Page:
The Haliburton County Farmers Association (HCFA) says it has connected with a new veterinarian willing to come to the County on some Fridays.
HCFA secretary, Jean Schlicklin Tyler, said, “when there are a number of people willing to have a vet, they may come for ongoing vaccines and medical check ups for farm animals. This builds a relationship between the vet and the caregivers for future critical care, with the hope of participation in the Veterinary Assistant Program (VAP) for the County.”
Schlicklin Tyler added, “this is a win, win, win for everyone involved, if we work together.”
The HCFA held its annual general meeting Jan. 18 at Castle Antiques. Schlicklin Tyler said they continue to “flourish in a climate of challenge.”
She said a lack of access to a large animal vet in the County is the most significant problem facing farmers, other than a perceived lack of support by Dysart council on the Haliburton farmers market.
“The townspeople continue to see the benefit of farmers, so we keep working with the different provincial ministries and provincial organizations working on issues in agriculture. Our County is not alone in this crisis. The reduced number of graduating vets for large animal care, the change of regulations to access medical resources, the lack of vet technicians in the communities, emergency care of any kind, and the loss of local abattoirs to process meat has become a crisis across the province.”
At the meeting, Minna Schleifenbaum was reconfirmed for a second year as president, along with an active board of 11 executives and directors. Godfrey Tyler, as the Beef Farmers of Ontario (BFO) representative, presented information for the Northern Producer Animal Health Network (NPAHN). He introduced Jordan Miller, of BFO, as the two organizations are working on the vet crisis from a provincial perspective, Schlicklin Tyler said.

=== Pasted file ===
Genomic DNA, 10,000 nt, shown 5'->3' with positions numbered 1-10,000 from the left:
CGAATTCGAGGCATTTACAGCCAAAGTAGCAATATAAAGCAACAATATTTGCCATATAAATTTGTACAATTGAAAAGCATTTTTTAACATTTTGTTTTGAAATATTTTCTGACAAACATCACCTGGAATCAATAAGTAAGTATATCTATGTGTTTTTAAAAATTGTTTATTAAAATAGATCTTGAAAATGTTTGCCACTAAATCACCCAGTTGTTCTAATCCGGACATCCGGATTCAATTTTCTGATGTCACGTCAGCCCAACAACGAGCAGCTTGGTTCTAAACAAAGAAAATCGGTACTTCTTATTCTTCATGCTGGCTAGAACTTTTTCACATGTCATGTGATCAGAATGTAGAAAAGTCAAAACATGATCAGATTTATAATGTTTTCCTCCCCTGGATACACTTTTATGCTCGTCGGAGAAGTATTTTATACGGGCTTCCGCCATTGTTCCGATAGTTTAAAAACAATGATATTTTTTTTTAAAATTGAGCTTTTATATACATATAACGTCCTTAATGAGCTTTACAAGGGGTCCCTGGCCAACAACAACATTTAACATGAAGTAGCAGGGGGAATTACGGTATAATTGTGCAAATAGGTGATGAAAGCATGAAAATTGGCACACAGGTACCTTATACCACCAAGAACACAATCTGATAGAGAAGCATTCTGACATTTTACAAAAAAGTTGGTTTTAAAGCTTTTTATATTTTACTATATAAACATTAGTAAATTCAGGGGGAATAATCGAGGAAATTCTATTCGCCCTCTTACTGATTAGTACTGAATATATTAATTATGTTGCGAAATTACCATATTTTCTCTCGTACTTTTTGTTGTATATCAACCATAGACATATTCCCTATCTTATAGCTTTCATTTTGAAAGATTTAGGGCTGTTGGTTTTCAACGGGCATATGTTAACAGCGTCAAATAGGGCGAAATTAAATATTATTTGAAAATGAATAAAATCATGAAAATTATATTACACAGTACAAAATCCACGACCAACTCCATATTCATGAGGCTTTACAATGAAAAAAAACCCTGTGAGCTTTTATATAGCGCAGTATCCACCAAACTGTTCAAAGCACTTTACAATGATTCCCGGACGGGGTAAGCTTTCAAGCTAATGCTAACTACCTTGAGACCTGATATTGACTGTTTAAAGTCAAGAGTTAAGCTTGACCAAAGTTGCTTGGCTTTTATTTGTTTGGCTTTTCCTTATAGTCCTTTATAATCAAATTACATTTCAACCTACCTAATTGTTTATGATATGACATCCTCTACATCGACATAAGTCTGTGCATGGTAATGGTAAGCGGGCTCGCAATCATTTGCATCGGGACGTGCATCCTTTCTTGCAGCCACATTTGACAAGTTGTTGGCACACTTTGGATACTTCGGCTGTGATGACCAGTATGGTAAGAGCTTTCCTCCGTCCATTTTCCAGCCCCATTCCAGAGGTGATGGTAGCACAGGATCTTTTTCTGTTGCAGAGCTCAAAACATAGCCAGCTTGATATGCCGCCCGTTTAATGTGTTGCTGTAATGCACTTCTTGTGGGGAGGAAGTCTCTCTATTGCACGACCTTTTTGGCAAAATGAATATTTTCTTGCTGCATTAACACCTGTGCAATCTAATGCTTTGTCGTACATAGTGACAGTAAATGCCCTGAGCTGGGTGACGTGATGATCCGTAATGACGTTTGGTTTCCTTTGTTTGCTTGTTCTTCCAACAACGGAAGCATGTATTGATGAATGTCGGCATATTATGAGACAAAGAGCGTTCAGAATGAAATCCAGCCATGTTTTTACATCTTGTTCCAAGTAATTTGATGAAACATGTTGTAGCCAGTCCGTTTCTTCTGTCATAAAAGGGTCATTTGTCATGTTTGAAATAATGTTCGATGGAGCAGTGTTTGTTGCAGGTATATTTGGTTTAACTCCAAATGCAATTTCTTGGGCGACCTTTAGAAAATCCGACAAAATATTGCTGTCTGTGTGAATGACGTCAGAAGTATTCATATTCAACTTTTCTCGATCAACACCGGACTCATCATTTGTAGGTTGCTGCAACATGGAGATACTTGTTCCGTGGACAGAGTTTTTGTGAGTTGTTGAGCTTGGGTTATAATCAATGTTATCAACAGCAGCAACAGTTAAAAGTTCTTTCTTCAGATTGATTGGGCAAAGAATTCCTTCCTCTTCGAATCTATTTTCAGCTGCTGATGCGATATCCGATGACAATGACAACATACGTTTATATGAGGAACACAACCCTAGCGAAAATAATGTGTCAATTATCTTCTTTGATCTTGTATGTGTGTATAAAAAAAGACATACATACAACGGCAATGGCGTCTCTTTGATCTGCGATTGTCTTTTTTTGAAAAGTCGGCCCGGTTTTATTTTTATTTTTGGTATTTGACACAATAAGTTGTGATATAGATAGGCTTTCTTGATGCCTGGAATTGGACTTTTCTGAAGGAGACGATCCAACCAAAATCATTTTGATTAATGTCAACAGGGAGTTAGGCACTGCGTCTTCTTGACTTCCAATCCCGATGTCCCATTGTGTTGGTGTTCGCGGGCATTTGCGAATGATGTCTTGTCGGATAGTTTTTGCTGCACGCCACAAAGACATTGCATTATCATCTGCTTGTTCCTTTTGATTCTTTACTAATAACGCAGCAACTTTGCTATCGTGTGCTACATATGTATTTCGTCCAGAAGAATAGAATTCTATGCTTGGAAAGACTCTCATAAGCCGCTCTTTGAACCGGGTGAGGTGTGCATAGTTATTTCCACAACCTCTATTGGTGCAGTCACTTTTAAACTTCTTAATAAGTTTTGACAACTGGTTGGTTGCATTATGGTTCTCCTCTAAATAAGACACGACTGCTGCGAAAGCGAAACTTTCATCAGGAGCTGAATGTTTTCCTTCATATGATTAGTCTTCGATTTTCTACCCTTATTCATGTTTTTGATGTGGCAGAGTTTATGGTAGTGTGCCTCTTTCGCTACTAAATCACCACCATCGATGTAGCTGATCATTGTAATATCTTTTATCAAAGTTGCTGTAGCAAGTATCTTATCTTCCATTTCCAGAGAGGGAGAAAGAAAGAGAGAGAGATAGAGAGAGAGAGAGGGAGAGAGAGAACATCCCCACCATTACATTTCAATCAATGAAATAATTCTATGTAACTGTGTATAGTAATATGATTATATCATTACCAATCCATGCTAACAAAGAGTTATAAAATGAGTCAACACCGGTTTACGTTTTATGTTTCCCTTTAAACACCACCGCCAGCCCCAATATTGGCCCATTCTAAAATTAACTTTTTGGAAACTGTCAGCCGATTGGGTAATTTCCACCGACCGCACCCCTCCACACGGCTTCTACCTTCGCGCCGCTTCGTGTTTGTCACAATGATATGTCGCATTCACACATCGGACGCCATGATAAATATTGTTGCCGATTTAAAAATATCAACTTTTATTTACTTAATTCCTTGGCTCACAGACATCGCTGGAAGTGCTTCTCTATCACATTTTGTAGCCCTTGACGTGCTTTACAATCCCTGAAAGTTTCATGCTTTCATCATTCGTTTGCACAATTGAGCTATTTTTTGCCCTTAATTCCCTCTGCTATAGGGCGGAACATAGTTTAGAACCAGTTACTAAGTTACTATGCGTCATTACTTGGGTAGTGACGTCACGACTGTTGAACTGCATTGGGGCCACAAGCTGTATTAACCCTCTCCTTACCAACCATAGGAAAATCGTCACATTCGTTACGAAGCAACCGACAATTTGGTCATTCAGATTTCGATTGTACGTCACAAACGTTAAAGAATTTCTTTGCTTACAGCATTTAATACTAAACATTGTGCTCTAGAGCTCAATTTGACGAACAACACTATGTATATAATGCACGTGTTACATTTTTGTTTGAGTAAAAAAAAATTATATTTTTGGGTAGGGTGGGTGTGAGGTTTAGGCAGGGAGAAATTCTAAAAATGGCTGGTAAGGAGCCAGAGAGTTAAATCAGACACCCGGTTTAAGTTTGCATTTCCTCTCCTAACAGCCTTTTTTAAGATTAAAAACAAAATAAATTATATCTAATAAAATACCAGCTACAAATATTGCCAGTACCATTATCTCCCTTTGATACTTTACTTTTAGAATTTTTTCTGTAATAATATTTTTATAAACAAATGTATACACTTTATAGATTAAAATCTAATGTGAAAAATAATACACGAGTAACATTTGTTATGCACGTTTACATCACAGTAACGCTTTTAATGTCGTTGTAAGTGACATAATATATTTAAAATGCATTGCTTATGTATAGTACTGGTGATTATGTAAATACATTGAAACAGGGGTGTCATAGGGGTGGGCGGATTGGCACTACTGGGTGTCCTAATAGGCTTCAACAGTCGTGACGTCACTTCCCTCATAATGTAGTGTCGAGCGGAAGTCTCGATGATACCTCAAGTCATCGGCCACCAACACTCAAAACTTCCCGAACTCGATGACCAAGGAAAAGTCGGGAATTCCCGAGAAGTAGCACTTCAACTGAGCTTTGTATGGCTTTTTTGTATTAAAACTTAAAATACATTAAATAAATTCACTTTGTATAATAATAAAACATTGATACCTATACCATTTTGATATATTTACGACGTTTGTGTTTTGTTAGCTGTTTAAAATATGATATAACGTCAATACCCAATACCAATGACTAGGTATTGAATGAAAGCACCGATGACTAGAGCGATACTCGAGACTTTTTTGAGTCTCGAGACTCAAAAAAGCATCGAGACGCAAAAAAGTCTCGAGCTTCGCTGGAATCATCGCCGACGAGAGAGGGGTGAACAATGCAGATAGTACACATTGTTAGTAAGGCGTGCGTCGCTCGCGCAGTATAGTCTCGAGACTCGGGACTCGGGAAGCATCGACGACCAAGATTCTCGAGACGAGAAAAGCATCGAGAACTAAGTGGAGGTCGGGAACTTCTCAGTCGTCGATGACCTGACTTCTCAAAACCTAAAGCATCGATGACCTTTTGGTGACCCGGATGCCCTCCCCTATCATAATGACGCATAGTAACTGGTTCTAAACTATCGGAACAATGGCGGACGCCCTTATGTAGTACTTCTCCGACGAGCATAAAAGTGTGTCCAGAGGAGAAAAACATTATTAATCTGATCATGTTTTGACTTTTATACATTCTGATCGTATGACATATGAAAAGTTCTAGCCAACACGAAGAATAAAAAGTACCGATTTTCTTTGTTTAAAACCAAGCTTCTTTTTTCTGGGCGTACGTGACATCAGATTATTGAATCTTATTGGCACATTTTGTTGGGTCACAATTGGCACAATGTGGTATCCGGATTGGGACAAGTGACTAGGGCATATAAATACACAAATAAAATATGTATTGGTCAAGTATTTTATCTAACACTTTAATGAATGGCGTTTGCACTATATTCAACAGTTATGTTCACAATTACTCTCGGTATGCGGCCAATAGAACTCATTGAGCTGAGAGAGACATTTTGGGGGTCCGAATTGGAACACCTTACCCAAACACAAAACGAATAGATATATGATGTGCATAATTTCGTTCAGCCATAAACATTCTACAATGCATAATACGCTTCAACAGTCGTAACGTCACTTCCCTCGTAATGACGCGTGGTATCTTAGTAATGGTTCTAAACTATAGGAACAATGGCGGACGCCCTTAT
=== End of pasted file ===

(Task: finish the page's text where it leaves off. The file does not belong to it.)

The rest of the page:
“There are hopeful signs reported – money for a vet incentive for any clinic applying with a new vet. The VAP is being reviewed by the Ontario Ministry of Northern Development and Mines. People are being urged to contact their MPP and other organizations involved in this crisis to bring solutions from the grassroots of our community,” she added.
Schlicklin Tyler said communications are locally growing “with a dynamic leadership and the membership of HCFA.” She said with community efforts, there has been a table at the farmers markets in the summer, co-hosted by BFO and HCFA, that gives free material and information about the local food providers and other groups involved in production.
There is ongoing work for more clinics and educational tours with the support of the County tourism office to learn more about food production. There is also a plan for a two-day environmental farm workshop that interested people can sign up for now, to be hosted in April.